DIRECTORS OF THE INDEPENDENTS BY JOHN SLOAN, PRESIDENT
The telegram did not lie, for discerning critics are few. The hit of the Independents Show that year was not Mexican, however, but pure Americanese.
Painting of Christ in Prohibition Satire Brings Summons to Artists’ Society Head
A. Baylinson was served with a summons at the Waldorf last night because of the exhibition of a painting by J. Francis Kaufman entitled “Father Forgive Them, For They Know Not What They Do,” in which the figure of Christ appears in juxtaposition with those of prominent prohibitionists who are protesting at the miracle of turning water into wine…
As to the Mexican offering, it disconcerted most critics. The New York Times, on February 25, 1923, reported:
The Mexican artists exhibiting with the Independents this year are of many ages from five to fifty, making a rude guess at the later age. Some of the work is by school children and has a true naēveté, that of the sampler. You can see the stuff from which young Mexican Hassams and Kuehnes [sic] and Sloans and Krolls will probably be made. If one could only keep them at still life until they had their eyes open to the enormity of the figure painter’s offense! The Mexican idea of the figure is in some inscrutable way related to the climate of the tierras calientes and makes for abnormality. It is very interesting, however, to see the contemporary art of all these nations emptying their cornucopias into our widespread aprons. Nothing could be more insular than to not wish to see them except, having seen, to imitate them.
The Art News for March 3, 1923, gave as its opinion:
…Mexican Exhibit is Something of a Disappointment.
…The gallery devoted to the work of a group of independent artists of the City of Mexico does not afford the interest of “local color” at least that might be expected. There are thirteen painters represented and with one or two exceptions there is little suggestion of native influence in the work, it being a dispiriting reflection of present art movements in Paris…”
Alexander Brook, reviewing the show for The Arts, decorously ignored the Mexican section.
The one critic wise enough to root for the Mexicans was Thomas Craven in The New Republic, March 14th:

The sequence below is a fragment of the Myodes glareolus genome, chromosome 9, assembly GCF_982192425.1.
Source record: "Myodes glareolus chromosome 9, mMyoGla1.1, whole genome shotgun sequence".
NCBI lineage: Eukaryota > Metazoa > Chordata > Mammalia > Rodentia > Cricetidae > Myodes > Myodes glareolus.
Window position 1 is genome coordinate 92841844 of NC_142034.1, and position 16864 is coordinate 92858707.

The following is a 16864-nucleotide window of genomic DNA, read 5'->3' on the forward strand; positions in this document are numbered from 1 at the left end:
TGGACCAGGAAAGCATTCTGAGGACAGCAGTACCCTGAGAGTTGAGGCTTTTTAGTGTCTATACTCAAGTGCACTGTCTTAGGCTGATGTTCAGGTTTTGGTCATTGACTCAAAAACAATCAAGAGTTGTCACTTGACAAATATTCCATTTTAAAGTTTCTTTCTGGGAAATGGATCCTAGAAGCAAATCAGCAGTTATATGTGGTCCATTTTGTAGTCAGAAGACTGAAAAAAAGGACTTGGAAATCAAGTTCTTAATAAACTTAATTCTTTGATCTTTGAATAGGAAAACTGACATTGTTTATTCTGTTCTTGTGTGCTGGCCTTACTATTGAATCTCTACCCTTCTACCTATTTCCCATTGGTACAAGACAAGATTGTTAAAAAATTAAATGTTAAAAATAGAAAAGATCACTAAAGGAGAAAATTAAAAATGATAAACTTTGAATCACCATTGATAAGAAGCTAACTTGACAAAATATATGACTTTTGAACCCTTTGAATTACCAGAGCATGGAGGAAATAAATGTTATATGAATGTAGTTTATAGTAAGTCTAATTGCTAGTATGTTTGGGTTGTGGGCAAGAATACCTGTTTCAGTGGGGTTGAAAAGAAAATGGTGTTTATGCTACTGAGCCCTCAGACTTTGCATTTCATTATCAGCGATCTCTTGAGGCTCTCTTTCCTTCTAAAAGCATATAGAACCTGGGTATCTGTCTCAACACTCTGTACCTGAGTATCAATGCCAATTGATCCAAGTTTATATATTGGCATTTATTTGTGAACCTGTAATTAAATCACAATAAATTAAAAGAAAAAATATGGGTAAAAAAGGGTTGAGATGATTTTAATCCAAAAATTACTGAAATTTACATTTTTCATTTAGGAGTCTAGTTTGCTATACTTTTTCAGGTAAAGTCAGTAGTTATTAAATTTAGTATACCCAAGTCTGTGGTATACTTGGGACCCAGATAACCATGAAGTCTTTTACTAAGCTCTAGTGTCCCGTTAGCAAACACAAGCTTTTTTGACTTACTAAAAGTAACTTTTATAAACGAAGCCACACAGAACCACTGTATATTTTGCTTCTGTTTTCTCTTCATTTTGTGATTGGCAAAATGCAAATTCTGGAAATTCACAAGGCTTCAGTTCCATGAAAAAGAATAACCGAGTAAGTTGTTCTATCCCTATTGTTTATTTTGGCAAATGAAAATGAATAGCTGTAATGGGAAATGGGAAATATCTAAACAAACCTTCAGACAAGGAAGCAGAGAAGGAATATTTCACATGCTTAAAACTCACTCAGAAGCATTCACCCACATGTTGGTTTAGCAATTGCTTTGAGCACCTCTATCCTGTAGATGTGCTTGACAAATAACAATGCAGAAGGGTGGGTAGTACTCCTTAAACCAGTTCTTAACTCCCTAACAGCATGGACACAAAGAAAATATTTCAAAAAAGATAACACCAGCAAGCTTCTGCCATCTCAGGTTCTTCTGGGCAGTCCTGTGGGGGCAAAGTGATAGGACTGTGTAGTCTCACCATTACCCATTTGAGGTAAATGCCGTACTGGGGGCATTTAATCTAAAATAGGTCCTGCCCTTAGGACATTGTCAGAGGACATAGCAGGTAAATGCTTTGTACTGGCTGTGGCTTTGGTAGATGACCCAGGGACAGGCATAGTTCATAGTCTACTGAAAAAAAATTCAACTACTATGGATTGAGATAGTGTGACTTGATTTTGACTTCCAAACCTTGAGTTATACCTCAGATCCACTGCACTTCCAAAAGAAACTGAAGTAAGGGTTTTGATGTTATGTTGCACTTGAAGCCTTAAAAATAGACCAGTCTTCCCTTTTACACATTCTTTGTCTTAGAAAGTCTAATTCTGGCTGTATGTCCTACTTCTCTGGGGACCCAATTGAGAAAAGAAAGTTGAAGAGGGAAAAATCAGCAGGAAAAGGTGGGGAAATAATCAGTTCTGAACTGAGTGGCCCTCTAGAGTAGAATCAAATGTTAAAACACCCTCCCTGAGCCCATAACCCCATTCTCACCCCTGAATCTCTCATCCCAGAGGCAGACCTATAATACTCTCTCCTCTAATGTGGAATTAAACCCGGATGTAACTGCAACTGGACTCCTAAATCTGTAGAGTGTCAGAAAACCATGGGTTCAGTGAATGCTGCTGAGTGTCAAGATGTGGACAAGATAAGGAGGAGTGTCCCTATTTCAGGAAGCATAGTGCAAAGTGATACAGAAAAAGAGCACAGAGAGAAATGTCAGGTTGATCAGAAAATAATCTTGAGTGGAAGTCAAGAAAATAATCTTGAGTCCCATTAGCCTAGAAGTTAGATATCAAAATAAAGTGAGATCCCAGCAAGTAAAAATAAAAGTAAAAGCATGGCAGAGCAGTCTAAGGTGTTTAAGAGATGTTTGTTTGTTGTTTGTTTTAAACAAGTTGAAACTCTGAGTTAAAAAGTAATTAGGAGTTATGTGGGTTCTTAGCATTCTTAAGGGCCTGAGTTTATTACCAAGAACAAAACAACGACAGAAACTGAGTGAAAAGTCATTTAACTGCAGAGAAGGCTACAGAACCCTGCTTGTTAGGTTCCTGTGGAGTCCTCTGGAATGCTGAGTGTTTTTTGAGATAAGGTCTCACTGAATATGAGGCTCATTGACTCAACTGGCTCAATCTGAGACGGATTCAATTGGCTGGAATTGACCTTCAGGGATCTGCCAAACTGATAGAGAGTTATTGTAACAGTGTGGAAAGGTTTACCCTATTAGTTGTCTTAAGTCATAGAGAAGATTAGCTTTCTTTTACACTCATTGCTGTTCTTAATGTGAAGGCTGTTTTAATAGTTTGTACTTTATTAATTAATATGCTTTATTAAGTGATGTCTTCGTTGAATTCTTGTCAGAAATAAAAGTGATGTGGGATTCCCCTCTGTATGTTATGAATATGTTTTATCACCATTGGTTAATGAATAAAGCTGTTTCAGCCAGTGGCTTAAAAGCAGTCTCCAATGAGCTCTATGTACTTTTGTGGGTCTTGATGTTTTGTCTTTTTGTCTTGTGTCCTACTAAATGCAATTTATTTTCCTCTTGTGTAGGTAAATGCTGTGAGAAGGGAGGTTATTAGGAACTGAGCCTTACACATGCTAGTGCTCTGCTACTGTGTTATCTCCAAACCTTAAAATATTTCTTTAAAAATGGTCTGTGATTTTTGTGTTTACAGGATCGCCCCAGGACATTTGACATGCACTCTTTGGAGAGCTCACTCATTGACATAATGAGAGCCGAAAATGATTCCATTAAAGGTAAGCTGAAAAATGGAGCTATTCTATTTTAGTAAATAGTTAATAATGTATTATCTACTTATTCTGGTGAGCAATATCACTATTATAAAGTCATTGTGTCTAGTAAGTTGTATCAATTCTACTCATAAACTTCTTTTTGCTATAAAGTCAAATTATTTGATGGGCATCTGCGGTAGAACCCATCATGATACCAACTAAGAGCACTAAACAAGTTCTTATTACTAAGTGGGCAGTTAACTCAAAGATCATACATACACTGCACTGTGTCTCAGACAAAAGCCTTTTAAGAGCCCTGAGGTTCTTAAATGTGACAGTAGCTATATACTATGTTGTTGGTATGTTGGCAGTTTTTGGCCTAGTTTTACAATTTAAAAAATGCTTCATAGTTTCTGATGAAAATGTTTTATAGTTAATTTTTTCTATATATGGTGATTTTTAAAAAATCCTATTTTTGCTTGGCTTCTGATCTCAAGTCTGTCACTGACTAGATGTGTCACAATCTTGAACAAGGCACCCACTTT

The outstanding contribution to the exhibition came from the City of Mexico….Not that it was great art, but it afforded a tonic relief in a desert of horrors. The critics must needs keep an eye on the Mexicans: they are close to actualities, and if they can be saved from the vitiating formulas of the Parisian cafes, they will undoubtedly arrive at high achievements…
Given the coolness of the comments, the benefits that foreign admiration would have accrued at home––and that Vasconcelos hoped for––failed to materialize. The show was instead a spur to the first all-out attack on moderns by Mexican conservatives, who felt encouraged by the lukewarm attitude of U.S. critics.
El Universal printed a special wire from its New York correspondent, Durán y Casahonda:
…One day I paid a visit to the Mexican room of the exhibition with other Mexicans, among them Tata Nacho, a popular musician nicknamed “Mexico’s gift to Greenwich Village.” My hopes ran high to see something so beautiful that no doubt could be left in this cosmopolitan crowd as regards the artistic temperament and ability of my countrymen.
But––to be blunt––the pictures did not appeal to me…As I walked around the small gallery, itching to exclaim “How beautiful!” my expectations sank….Such was my disillusionment that the erudite remarks of Tata Nacho left me cold. Certainly his criticisms were not on the charitable side, except about a self portrait by Alfonso [sic] Siqueiros. Pawing his bohemian sombrero with both hands, Tata Nacho exclaimed “How does it happen that Diego Rivera and Alfonso [sic] Best send things so colorless, so insignificant!”
…There was also a collection of color notes by Orozco. For lack of familiarity with our milieu, their formidable realism is misunderstood here. Virtuous or vicious, the virile work of Orozco provokes repulsion instead of admiration.
A somewhat symbolist picture by Carlos Mérida entitled Women of Motepec was seen with complacency, but I could not read on any features admiration or enthusiasm, the expression that comes to experts and laymen alike when faced by the convincingly beautiful….In reviewing the show the New York critics omitted to mention the Mexican group. Better luck next time!
Striking while the iron was hot, the same newspaper editorialized the next day:
Our Artists Are Imposters!
Our New York correspondent had occasion to visit the exhibition of Independent artists opened at the Waldorf Hotel. A legitimate and easily understandable curiosity led him there to witness the honor accrued to Mexico through strong and decisive works…